The Malta Independent 28 June 2022, Tuesday

TMID Editorial: The public’s right to know where political party funding comes from

Friday, 20 May 2022, 11:48 Last update: about 2 months ago

Political party financing is a subject which many have had a bone to pick with.

It has long been said that the two major political parties are far too beholden to the people who donate money to them and prop up their campaign. 

That in itself is fine if donations are coming from the man of the street with no further interest.  But the reality is that it is an open secret that in the current political system, both major political parties survive on donations from business interests.


Sandro Chetcuti, back when he was just leaving the Malta Developers Association, had in fact said in an interview last year that political parties regularly pester businesspeople for donations: “Sometimes, it feels like harassment. Some business-people get embarrassed by their persistence,” he told Times of Malta in the interview.

Both the PN and the PL have always insisted that they follow party financing laws in how they accept funding and donations.

This week, the Electoral Commission (finally) published the donation reports for both the PN and the PL for the year 2019 – the year of the MEP elections.

Let us take this from a numbers perspective: In total, the PN received €1,597,220 from 43,317 donors in 2019, and the PL received €1,108,723 from an unspecified number of donors, which we however know exceeds 34,000 people.

And yet, while we have party financing laws in place in order to – supposedly – increase transparency on who is actually paying political parties; we do not know anything about a single person who has donated money – irrespective of amount – to a political party.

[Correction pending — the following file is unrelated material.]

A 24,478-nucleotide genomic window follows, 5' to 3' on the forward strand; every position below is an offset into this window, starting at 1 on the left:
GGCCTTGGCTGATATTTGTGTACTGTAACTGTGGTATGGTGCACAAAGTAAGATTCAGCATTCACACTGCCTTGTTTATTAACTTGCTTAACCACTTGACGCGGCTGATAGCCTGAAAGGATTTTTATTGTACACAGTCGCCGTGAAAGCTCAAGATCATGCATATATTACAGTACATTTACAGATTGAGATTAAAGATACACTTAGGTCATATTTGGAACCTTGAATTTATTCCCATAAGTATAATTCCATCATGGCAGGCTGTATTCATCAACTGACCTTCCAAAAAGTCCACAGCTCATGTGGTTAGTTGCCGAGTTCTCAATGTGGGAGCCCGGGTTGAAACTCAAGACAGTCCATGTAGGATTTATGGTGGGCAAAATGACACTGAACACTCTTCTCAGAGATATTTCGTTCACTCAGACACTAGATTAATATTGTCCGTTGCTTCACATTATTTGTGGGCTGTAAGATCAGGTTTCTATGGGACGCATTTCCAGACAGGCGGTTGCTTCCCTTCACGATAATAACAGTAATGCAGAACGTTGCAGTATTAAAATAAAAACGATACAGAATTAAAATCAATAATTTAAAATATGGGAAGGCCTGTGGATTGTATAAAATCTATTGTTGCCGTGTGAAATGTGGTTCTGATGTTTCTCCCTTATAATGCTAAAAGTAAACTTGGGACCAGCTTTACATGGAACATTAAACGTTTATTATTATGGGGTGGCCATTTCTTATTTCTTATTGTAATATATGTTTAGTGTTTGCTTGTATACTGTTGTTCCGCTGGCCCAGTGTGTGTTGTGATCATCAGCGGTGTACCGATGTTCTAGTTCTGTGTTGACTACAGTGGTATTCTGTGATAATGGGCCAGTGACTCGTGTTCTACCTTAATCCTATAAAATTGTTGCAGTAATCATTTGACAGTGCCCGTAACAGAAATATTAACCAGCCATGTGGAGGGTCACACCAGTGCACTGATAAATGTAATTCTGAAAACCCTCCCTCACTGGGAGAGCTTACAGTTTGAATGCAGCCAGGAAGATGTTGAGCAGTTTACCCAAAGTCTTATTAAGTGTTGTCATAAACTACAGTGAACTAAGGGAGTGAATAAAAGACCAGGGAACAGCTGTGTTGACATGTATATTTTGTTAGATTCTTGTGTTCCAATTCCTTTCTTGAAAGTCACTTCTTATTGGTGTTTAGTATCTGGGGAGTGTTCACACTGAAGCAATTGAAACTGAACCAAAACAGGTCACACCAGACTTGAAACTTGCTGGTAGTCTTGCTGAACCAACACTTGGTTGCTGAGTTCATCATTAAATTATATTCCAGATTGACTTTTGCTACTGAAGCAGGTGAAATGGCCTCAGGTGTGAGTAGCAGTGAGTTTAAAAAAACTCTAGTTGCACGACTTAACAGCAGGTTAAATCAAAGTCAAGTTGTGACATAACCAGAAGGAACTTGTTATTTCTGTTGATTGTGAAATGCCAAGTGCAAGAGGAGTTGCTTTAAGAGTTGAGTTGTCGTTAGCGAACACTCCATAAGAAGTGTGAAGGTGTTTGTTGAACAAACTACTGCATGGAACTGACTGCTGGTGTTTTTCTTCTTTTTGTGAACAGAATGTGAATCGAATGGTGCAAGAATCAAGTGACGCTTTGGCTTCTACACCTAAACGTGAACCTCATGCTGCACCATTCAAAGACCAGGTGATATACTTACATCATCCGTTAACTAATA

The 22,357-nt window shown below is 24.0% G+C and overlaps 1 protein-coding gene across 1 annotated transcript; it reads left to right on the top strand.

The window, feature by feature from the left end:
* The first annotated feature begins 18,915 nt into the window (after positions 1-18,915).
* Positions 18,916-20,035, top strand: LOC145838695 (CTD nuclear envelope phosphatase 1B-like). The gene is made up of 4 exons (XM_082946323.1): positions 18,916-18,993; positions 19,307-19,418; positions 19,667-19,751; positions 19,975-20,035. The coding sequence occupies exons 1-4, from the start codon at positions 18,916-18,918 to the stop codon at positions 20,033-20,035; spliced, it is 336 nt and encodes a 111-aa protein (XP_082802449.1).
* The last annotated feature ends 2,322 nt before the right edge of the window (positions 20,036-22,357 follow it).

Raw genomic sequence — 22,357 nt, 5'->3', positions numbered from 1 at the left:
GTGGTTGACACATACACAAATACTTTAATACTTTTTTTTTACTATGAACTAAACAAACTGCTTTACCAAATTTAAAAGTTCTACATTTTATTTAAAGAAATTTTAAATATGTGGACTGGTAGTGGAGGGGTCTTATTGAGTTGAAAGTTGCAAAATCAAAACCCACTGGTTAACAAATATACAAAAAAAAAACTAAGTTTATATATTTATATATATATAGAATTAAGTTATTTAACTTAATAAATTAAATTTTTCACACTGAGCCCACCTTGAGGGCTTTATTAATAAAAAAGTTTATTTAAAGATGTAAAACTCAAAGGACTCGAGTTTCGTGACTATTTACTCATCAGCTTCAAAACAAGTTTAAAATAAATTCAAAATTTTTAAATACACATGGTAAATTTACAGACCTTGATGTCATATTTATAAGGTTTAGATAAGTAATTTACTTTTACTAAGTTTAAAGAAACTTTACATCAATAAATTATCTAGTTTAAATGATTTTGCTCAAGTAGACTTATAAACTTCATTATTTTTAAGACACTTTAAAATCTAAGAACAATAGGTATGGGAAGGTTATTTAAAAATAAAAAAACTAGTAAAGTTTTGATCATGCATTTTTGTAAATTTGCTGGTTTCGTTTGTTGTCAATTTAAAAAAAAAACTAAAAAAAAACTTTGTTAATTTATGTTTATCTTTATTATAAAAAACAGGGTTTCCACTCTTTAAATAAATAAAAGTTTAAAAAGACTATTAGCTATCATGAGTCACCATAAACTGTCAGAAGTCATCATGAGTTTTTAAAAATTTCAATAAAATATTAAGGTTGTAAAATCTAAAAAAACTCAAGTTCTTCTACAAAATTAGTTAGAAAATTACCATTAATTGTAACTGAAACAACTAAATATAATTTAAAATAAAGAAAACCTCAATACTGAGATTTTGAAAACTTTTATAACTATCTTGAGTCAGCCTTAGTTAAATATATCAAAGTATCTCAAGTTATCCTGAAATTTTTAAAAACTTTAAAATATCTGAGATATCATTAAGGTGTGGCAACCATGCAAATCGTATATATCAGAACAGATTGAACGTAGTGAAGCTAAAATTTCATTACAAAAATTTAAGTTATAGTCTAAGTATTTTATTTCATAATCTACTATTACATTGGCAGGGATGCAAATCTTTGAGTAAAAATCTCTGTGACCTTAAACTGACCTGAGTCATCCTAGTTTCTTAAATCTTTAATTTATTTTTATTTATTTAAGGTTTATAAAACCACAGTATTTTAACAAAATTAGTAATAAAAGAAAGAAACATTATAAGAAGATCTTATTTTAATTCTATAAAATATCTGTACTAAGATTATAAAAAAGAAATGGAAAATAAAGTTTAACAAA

One key point to remember when viewing such reports is that according to party financing laws, information and details of donors donating below €7,000 do not need to be made public.

Lo and behold – neither the PN nor the PL said that they had received any donations above the €7,000 – meaning that the parties did not need to reveal the names of any of its donors. 

Likewise, in previous years only a handful of corporate and individual donors were declared on this basis: totalling to 38,969 for the PN since 2016 and 15,000 for the PL since the same year.

This pales in comparison to the 7.7 million in donations which the PN has declared since 2016, and the 5.1 million in donations which the PL has declared since the same year. 

In both cases, that’s a considerable amount of money going to political parties.  And the public only knows where 0.42% of that came from.  So much for transparency.

It is clear that political party financing laws – introduced by the PL government in 2013 – need to be updated. The threshold for donations to be declared needs to be lowered – even to as far as 500 – substantially so that the public can finally know and understand who is bankrolling our political parties.

The problem is that this has to come from the political parties themselves – parties which seem content with keeping the identity of their donors under wraps to the public.  Their line of thinking is simple: the law allows us to do this, so why should we go above and beyond that… even if it means being more transparent?

There is also a case for state funding of political parties as well hidden away in all of this: if funding comes from the state and not individual donors then, at least in theory, political parties are less susceptible to giving into the interests of their larger donors.

What’s certain is that political parties cannot be trusted to regulate themselves.  Change needs to come so that politics can be made more transparent.

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